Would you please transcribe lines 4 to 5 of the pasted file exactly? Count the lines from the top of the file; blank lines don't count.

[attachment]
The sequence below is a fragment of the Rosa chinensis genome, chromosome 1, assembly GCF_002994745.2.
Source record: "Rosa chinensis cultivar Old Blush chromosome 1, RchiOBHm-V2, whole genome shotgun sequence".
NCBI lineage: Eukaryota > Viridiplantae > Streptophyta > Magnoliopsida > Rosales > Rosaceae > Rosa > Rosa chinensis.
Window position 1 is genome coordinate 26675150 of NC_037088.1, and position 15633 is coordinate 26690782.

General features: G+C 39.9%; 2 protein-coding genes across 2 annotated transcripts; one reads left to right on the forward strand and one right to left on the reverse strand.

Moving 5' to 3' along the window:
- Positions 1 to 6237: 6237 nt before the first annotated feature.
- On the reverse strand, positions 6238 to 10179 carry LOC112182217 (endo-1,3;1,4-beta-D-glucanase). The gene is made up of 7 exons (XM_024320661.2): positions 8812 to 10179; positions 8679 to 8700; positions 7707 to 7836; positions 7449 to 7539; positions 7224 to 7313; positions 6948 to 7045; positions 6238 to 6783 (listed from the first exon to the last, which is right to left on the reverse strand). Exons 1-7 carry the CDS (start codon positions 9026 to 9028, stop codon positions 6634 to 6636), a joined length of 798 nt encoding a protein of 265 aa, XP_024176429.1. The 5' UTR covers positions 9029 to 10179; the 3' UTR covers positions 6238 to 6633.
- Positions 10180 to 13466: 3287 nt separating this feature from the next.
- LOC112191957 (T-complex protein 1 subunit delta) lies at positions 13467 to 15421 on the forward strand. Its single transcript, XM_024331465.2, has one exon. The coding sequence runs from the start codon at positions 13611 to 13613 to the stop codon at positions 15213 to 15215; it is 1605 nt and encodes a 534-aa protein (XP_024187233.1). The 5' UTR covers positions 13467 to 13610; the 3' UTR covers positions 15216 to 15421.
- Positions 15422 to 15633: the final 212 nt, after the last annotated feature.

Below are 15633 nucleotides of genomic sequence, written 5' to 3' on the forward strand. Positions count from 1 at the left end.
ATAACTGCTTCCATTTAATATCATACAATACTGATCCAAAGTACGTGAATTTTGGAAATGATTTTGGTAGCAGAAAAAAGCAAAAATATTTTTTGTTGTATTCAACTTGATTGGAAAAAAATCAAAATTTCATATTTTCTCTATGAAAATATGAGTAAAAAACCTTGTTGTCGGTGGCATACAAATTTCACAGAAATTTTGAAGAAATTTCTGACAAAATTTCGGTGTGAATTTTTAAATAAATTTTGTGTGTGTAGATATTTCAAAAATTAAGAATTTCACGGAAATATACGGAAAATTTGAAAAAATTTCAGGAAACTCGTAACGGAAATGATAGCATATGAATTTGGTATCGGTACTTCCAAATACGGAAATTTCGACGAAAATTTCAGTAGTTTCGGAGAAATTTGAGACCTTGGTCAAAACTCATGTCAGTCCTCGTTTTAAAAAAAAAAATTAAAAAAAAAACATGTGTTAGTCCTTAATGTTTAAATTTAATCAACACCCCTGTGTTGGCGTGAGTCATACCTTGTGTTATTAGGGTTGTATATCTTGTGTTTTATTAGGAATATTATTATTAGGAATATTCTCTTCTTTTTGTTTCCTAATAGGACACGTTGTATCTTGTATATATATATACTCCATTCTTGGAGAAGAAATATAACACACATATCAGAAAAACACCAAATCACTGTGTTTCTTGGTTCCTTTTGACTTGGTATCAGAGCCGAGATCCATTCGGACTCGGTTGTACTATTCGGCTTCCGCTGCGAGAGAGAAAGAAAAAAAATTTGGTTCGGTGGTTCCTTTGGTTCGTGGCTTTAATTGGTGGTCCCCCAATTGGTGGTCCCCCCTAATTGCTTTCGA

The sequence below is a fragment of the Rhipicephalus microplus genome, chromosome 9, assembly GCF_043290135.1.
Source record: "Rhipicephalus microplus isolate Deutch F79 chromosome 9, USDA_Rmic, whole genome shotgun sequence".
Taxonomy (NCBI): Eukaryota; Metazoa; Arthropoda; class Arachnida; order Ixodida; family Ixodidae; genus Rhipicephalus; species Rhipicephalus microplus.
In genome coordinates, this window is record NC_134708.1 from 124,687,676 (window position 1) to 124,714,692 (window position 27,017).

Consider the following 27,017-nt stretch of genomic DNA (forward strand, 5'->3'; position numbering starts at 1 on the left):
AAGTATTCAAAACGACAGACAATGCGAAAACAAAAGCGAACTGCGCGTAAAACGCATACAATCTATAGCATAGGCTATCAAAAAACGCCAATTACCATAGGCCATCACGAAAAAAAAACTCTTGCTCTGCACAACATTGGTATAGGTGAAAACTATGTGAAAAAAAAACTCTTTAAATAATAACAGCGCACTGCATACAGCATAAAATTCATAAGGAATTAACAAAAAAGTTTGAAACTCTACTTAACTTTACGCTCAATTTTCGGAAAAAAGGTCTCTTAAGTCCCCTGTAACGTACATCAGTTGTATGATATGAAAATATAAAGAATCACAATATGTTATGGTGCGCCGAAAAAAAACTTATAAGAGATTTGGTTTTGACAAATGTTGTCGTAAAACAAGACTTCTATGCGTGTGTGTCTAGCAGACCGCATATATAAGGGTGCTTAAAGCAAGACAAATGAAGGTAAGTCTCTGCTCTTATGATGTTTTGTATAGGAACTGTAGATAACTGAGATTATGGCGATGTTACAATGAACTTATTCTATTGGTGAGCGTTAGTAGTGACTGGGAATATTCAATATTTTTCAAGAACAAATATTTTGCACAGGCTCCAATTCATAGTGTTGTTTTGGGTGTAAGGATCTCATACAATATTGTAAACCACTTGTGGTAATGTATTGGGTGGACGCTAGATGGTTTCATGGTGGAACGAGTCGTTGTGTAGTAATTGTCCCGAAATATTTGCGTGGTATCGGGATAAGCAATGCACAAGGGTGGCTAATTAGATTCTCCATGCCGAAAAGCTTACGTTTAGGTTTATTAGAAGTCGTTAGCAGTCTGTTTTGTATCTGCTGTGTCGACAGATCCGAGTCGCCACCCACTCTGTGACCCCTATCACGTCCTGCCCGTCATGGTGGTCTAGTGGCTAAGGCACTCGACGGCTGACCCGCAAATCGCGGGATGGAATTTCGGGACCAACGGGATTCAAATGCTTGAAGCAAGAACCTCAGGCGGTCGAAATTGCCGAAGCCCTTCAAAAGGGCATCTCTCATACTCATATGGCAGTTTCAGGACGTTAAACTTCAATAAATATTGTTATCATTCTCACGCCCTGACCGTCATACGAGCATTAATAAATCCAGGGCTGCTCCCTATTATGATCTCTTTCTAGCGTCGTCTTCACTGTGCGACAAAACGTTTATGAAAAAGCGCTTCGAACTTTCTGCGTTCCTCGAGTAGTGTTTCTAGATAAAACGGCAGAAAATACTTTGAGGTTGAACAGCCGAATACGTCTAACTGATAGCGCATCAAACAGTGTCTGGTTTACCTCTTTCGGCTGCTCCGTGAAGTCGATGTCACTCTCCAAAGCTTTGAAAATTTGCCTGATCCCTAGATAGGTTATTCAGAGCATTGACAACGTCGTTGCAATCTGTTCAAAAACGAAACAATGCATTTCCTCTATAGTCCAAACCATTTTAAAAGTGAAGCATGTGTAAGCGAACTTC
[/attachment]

Window position 1 is genome coordinate 26675150 of NC_037088.1, and position 15633 is coordinate 26690782.

General features: G+C 39.9%; 2 protein-coding genes across 2 annotated transcripts; one reads left to right on the forward strand and one right to left on the reverse strand.